Diners called to order in battle to cut food waste
Most restaurants like customers with big appetites, but waiters at the Tsui Wah restaurant chain have been instructed to advise them not to order too much.
The reason? It's the latest chain in Hong Kong to join a global campaign not to waste food. 'We want our customers to enjoy their food and be able to finish everything,' Tsui Wah chairman Lee Yuen-hong said.
'It is actually far more enjoyable to just be 70 to 80 per cent full. And we want this campaign to start from the root, which is changing the mentality of consumers.'
Waiters at its 18 branches have been trained in a new campaign launched yesterday to reduce food waste by chefs and customers.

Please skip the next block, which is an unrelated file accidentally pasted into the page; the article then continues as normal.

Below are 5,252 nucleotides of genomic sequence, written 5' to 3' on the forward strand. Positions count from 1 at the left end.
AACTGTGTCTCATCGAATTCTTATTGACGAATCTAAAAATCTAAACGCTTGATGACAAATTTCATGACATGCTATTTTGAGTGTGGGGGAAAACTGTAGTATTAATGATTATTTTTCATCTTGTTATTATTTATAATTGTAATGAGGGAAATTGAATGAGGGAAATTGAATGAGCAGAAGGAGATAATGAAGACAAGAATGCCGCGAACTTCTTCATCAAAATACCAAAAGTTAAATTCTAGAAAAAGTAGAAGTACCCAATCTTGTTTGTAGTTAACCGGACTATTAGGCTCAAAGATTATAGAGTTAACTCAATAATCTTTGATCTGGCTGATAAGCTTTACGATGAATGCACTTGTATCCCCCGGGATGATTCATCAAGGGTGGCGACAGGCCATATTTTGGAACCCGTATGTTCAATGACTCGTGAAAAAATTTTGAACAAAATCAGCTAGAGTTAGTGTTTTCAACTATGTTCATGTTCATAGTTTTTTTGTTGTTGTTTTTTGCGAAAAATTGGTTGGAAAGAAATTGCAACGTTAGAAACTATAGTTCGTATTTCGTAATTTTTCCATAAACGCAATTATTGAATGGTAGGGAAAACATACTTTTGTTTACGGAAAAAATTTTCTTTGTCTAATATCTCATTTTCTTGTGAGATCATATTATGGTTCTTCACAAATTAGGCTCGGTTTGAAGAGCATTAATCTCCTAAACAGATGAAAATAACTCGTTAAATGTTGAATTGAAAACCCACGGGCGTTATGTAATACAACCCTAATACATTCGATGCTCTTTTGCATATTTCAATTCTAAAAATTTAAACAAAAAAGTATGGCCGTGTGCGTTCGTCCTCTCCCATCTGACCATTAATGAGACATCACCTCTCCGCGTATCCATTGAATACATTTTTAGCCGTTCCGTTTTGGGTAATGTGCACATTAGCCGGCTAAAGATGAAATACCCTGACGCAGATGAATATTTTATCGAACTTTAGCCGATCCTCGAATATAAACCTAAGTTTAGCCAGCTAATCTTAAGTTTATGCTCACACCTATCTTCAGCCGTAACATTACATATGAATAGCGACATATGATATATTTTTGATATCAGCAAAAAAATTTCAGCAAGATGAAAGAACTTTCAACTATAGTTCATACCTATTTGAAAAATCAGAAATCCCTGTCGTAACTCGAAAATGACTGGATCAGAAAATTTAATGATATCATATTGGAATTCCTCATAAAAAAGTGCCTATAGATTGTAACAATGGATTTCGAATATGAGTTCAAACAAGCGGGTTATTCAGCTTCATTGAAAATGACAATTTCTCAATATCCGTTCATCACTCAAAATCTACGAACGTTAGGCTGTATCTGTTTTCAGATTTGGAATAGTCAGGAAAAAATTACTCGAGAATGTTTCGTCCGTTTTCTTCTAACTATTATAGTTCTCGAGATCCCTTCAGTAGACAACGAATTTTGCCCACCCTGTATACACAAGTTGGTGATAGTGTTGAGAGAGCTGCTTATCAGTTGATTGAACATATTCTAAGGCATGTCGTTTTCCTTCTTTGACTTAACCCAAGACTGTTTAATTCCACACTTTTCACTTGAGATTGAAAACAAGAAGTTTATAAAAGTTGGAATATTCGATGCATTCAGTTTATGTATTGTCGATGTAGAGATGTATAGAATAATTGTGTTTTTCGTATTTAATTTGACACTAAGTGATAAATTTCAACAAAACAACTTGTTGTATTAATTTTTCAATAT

The size of portions will be adjusted based on day-to-day measurements of food waste and staff will advise customers on how to order a sufficient amount of food. 'If customers still can't finish their food, we will see it as a problem with our portions and we will rethink our recipe,' Lee said.
'We used to have huge store rooms to keep our foodstuffs, but now we don't need to. We use fresh ingredients and try to keep as few foodstuffs overnight as possible.
'This means we do not have to store large mounts of food that may be tossed out because it's expired.'
One of the first steps of the campaign is staff will be using a smaller ladle when scooping rice.
Christy Lee Sin-ying, Tsui Wah's corporate planning manager, said: 'We have always had the option for customers to order less rice, but it was just based on our staff's rough estimate of what less rice is. Now we can be consistent.'
The campaign, led by Unilever Food Solutions, has so far been launched in the US, the Britain and on the mainland.